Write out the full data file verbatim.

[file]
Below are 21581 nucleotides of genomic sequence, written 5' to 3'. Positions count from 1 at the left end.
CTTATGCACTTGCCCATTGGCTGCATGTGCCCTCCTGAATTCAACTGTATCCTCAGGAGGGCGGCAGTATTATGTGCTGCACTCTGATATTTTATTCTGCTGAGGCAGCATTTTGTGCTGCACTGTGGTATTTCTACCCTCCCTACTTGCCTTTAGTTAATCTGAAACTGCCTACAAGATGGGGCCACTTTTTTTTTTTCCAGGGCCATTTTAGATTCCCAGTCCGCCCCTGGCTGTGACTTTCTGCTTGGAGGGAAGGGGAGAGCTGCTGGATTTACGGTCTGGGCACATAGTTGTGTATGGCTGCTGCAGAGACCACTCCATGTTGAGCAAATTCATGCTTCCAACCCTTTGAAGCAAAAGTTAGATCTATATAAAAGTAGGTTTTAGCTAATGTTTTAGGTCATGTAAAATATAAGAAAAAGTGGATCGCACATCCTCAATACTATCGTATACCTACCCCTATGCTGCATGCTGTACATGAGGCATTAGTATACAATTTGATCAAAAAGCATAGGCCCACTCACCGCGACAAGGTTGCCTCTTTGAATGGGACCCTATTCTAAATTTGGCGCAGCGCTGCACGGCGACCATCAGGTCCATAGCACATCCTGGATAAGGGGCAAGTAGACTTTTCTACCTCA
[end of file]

Below are 21581 nucleotides of genomic sequence, written 5' to 3'. Positions count from 1 at the left end.
CTTATGCACTTGCCCATTGGCTGCATGTGCCCTCCTGAATTCAACTGTATCCTCAGGAGGGCGGCAGTATTATGTGCTGCACTCTGATATTTTATTCTGCTGAGGCAGCATTTTGTGCTGCACTGTGGTATTTCTACCCTCCCTACTTGCCTTTAGTTAATCTGAAACTGCCTACAAGATGGGGCCACTTTTTTTTTTTCCAGGGCCATTTTAGATTCCCAGTCCGCCCCTGGCTGTGACTTTCTGCTTGGAGGGAAGGGGAGAGCTGCTGGATTTACGGTCTGGGCACATAGTTGTGTATGGCTGCTGCAGAGACCACTCCATGTTGAGCAAATTCATGCTTCCAACCCTTTGAAGCAAAAGTTAGATCTATATAAAAGTAGGTTTTAGCTAATGTTTTAGGTCATGTAAAATATAAGAAAAAGTGGATCGCACATCCTCAATACTATCGTATACCTACCCCTATGCTGCATGCTGTACATGAGGCATTAGTATACAATTTGATCAAAAAGCATAGGCCCACTCACCGCGACAAGGTTGCCTCTTTGAATGGGACCCTATTCTAAATTTGGCGCAGCGCTGCACGGCGACCATCAGGTCCATAGCACATCCTGGATAAGGGGCAAGTAGACTTTTCTACCTCA